For a college student, attending football games is like a rite of passage. The tailgating, the beer, the beer pong (and beer bongs), the band, mascot and cheerleaders -- it's all a part of the wonderful college experience no student should miss out on.

However, a recent Wall Street Journal analysis reveals that fewer students are actually going to the football games. Average student attendance at football games at top-division public colleges is down 7.1 percent since 2009. At the colleges in the richest conferences, that number is down 5.6 percent.

The Wall Street Journal credits this decline in student attendance to increased ticket prices, fewer games against longtime rivals and the proliferation of televised games.

This news is hardly surprising.

My freshman year at the University of Southern California, I bought the football package to attend all of the Trojans' home games for over $100. It was a good deal, but a waste of money at the same time. I couldn't make every home game, and when I did go, I almost always ended up leaving early because a) it was too hot, or b) my friends were too drunk and needed to go home.

Over the next three years at 'SC, my friends and I realized that the best part about football games is the tailgating. So, we stopped going to most of the games. We would go to one or two home games, especially the UCLA, Stanford and maybe Oregon games, but no one really cared about the matchups against Washington, Colorado or the other non-rival teams. Besides, thanks to TV, it was much easier (and more relaxing) to head home or to a bar after tailgating, sit on comfortable couch and watch the game while sipping a cold beer you couldn't buy at the stadium.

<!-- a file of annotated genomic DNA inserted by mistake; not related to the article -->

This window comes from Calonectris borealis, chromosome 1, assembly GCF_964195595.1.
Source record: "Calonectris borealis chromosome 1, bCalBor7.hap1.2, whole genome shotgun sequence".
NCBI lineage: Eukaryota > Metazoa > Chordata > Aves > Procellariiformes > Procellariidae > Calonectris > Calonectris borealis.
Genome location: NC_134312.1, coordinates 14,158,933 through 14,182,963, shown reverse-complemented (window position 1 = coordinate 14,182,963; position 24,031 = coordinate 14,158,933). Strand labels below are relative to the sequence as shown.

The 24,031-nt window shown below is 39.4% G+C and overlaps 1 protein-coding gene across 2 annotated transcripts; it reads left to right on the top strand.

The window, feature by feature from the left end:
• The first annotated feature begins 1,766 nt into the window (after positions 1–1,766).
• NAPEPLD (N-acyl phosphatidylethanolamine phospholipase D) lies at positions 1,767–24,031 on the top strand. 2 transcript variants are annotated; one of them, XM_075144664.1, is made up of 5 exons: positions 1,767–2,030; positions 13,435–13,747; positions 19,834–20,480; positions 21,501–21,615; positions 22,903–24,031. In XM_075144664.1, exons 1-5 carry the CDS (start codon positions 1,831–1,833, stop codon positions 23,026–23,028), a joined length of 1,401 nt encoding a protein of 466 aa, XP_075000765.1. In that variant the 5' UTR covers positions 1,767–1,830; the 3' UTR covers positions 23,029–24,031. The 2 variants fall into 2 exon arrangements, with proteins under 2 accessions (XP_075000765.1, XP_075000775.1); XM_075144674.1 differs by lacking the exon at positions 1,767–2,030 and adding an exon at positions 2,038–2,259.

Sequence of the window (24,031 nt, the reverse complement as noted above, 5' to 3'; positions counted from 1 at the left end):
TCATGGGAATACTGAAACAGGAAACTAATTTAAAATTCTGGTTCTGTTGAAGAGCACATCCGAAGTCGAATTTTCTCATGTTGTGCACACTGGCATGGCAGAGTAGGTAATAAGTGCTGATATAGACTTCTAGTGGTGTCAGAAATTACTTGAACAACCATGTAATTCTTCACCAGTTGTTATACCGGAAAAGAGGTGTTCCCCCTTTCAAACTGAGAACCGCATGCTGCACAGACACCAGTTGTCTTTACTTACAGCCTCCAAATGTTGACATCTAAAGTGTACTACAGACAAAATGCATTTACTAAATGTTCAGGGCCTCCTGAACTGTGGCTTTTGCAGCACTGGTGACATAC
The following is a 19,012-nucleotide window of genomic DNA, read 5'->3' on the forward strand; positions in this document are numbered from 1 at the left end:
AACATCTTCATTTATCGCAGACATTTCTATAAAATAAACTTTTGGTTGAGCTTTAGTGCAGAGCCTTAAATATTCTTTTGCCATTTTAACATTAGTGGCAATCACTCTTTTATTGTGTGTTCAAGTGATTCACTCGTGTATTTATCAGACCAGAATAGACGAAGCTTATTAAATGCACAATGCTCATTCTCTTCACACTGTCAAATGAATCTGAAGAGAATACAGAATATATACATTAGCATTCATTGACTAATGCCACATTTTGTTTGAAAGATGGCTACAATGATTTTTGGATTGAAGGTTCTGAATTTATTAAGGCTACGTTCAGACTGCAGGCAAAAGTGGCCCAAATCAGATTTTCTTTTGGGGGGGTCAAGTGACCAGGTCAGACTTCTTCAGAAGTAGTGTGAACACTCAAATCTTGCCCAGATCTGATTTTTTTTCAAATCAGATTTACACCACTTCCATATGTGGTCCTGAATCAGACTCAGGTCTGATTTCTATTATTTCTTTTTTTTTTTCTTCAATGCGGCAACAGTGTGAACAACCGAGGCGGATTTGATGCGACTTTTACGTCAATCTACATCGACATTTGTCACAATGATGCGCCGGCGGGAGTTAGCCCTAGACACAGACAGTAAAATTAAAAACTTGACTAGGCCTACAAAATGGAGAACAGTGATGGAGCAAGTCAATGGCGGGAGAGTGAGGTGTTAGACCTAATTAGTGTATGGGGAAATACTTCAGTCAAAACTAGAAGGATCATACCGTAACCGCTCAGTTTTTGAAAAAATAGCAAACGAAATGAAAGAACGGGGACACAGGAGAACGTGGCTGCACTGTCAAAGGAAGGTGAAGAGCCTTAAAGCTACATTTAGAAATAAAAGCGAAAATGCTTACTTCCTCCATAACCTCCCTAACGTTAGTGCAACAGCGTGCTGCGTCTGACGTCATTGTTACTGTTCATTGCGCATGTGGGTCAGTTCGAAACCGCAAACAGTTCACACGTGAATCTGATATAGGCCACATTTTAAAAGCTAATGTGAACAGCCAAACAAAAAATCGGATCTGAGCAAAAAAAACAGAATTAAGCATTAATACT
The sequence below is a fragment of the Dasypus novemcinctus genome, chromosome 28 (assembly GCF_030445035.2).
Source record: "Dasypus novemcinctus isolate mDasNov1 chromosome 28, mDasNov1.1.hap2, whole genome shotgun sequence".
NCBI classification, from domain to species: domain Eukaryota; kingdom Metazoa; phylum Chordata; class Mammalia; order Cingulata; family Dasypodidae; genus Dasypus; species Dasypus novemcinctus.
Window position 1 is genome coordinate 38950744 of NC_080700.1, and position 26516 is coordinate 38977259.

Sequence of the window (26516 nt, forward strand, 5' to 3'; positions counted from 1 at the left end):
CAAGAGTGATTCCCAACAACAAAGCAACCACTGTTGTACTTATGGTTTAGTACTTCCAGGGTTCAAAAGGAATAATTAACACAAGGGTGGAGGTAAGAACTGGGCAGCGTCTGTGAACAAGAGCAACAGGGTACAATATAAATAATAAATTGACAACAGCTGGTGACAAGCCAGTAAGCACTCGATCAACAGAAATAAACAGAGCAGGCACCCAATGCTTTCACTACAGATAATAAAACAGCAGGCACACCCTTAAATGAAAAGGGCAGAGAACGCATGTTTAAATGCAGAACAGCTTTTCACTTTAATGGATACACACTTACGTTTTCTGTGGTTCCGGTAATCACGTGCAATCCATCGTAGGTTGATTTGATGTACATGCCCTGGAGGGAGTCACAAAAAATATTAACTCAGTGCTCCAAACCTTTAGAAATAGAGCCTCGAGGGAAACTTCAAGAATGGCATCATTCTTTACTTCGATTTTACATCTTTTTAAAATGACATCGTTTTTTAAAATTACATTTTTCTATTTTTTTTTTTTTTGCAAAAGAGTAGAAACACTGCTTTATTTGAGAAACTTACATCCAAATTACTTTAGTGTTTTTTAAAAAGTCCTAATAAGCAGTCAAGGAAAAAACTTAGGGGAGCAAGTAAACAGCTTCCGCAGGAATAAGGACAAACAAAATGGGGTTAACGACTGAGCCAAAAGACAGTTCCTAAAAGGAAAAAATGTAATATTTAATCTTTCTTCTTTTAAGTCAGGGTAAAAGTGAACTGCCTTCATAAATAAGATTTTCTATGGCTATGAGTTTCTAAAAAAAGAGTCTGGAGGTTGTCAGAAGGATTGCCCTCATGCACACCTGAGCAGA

(Note: The WSJ analysis did not include USC's student attendance at football games.)

Speaking of beer, last week Campus Circle reported more colleges these days are selling beer at football stadiums in an attempt to increase revenue and draw more fans to the games. Perhaps if more colleges conform to selling alcohol at stadiums, they might see an increase in student attendance as well...

Anyways, interestingly enough, the Wall Street Journal reports student attendance at UCLA football games has actually increased. Since 2009, it has climbed 58 percent, probably due to the fact the school has made it easier for students to travel 30 miles to the Rose Bowl in Pasadena.

It's also probably due to the fact the Bruins have finally won some games, including beating rivals USC (no bitterness here. This year is a new year for the Trojans, who will most likely reclaim their throne).

But that's a different story.